Certainly not a waist of time

The side seams have been sewn and your knickers are looking good, all that is left now is part 5, and penultimate post, in my knicker mini series – adding the FOE (Fold Over Elastic) to the waist. This step is easier than adding the FOE to the legs as you are dealing with a straight edge, not the swerves and curves shaping as before. Once again I will be using the Megan Nielsen Acacia pattern and a standard sewing machine.

As the waist is a straightish edge we can attach the FOE in one step. On the leg, using the narrow zig zag first was to ensure the FOE was attached evenly to the fabric around all the shaping. At the waist, the shaping is either non existent or minimal, so this step can be skipped and you can go straight to the triple zig zag. The only difference is, however, as all the seams are sewn, it will be attached in the round, but once again as the edges are straight this is not a problem.

I use a 90% length of FOE for the waist, pre stretched before being measured and cut, as I did on the leg edge. Sew the ends together and trim the seam to avoid bulk. My preferred way to sew the elastic is with a straight stitch, there is no vertical pressure on this seam at all, starting just below the middle, back stitch to the edge with one stitch over, stitch to the bottom, one stitch over then back stitch to just past the middle. This provides a secure seam and all the thread tails can be cut off to keep things tidy.

The double stitched seam also gives you security when reducing the seam allowance. I am fearless when trimming this seam, but it does make a difference. Clip off the corners close to the stitching then trim what ever is left to 2-3 mm and press the seam open.

I mentioned when talking about the side seams that ensuring that the FOE at the leg edge matches means there is a chance that the seam at the waist may not match. If the edge is only slightly out, ignore it, as it will be covered by the FOE and no one will ever notice. If there is a big difference then re shape to compensate, not forgetting it can be slightly out as it will be covered by the FOE. This may not happen often when cutting your pattern from a single piece of fabric, but when you start your adventures into fabric piecing, depending which method you use, it may happen a bit more often.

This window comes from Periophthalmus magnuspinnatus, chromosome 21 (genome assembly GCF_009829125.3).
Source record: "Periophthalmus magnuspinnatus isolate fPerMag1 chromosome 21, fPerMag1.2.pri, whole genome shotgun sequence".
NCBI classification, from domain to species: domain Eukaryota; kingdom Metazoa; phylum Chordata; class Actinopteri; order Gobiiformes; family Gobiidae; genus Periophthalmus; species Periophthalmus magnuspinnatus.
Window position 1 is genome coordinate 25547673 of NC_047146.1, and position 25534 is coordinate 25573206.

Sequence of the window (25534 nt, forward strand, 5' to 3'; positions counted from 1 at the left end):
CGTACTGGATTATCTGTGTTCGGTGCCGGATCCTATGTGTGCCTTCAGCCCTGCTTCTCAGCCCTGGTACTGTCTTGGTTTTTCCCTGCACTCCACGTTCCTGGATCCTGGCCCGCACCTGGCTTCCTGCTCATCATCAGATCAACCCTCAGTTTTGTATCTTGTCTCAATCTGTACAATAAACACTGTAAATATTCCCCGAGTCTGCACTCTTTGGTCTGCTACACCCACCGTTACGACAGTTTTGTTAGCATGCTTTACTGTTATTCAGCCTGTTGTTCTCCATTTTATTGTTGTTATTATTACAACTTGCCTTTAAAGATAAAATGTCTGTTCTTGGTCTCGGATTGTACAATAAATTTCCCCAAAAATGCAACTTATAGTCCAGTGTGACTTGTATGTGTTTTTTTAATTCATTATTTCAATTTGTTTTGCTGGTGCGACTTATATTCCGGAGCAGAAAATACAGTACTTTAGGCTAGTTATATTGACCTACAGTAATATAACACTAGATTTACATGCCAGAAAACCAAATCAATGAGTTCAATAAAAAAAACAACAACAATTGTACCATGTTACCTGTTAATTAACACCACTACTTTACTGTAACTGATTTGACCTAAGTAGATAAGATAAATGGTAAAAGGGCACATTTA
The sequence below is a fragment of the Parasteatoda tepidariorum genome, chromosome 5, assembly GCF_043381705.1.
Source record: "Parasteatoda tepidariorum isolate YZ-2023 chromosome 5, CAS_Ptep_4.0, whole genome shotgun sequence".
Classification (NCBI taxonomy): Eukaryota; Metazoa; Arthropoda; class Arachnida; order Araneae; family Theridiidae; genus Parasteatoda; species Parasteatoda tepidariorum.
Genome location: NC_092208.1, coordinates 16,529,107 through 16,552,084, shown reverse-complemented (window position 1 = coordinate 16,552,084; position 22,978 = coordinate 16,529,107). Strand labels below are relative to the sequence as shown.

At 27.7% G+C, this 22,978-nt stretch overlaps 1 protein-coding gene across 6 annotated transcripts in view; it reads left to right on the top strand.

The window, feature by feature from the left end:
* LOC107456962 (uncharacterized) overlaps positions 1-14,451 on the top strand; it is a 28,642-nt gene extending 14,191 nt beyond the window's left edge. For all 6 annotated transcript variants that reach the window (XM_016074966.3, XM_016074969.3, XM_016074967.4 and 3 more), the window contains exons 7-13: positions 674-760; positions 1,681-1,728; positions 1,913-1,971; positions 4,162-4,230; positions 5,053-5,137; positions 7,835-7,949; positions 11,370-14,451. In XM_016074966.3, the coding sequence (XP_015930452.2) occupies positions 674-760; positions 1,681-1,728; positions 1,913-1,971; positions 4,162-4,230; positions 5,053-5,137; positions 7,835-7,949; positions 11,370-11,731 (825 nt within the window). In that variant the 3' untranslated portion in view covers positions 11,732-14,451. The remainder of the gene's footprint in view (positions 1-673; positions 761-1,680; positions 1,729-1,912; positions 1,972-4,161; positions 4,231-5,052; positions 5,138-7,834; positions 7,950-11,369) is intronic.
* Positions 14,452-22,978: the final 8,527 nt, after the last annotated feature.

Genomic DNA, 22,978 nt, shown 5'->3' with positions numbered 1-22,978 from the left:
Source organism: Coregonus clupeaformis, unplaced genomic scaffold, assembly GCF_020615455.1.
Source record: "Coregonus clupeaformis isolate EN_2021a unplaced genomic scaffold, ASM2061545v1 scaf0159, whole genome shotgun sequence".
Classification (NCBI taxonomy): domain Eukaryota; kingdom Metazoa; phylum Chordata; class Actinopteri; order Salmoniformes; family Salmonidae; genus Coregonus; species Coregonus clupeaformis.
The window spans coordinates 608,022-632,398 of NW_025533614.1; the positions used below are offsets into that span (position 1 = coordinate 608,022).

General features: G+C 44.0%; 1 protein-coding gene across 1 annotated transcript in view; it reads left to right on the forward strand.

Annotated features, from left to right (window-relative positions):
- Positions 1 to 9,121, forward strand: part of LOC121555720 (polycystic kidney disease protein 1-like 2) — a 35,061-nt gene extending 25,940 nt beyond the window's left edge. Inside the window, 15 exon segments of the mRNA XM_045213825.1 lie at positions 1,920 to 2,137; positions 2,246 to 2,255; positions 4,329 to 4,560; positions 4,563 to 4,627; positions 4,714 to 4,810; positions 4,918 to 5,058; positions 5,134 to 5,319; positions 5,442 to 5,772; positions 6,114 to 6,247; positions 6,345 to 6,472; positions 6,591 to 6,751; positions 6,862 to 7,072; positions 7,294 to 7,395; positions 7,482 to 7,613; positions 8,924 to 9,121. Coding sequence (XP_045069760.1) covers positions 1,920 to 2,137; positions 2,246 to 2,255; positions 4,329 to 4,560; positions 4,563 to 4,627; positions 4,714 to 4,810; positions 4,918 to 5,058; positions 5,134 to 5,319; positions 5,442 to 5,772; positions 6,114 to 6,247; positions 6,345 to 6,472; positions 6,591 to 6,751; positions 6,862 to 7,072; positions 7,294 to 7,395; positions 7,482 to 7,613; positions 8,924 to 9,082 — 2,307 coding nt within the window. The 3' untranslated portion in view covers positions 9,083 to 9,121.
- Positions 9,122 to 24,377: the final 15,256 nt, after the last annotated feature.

The next step is to mark the 1/4 points on the elastic, use the seam as your mark for the back, and the centre front, centre back and side points on your knickers. Before you do this you may want to press the fabric edges with spray starch or best press to prevent it curling if you haven’t already. This will make it easier to keep the fabric in position under the elastic.

When attaching the elastic to the knickers I like to sew with the right side of the knickers facing.

Just a little aside on why I love sewing so much and how it keeps your brain synapses hot and firing. I have been using this technique for over a year now and in my post on attaching the FOE to the leg edge I said for step one the fabric must be face up and I have had to unpick that seam numerous times as I got it the wrong way round. I have just realised when typing that last paragraph that it doesn’t matter which way you have the fabric. Firstly, they are your knickers and you make them how you want. Secondly, if you are using a matching thread you won’t see it any way. To be honest it wouldn’t matter if each leg was different, but that may just be a step too far for my obsessive consistent tendencies to cope with. PS. I have put an update on the original post stating all this if you go back to follow the instructions.

I am still looking for a method that gives me a consistent start to the waist seam. Unfortunately the combination of having to start with minimal stretching and the bulk, however minimal, of the FOE seam means that you can get an over stitched flat spot in the centre back. This is my latest method which has worked well so far.

Fold the FOE in half and press a small section either side of the centre back seam. This will help to control the elastic when placing it under the foot.

Position the fabric inside the FOE matching the seam and the centre back on the knickers. To keep the fabric in place pin to the lower FOE with the point away from the centre. This will allow you to keep the pin in place while you do a few securing stitches. Don’t forget to then remove the pin from the inside so you don’t hit it and break your needle.

Straighten the fabric and FOE behind the machine and sew a few stitches without stretching the elastic to secure fabric and FOE together. Then while stretching the elastic to match the fabric at the side seam, start sewing. On my Juki NX7 I use the same stitch as on the second pass on the legs, stitch #20 and a starting width of 3.4 and length of 1.0, making sure you have tested it out on spare piece of FOE before hand.

Once you have sewn past the seam, you will be able to release the fabric behind the machine and concentrate on positioning the fabric and folding the FOE. If your machine struggles to feed the fabric through if you are pulling against the elastic, you will need to pin the elastic and fabric in place before sewing so you can encourage the fabric from behind at the same time to guide it through.

Remember to blend in the side seam where the edges are not spot on when attaching the waist elastic.

Overlap the stitching at the centre back for just a few stitches so as not to create too solid an area.

And there you have it, your knickers are completed.

Next up: A few ideas and free patterns to get you started.

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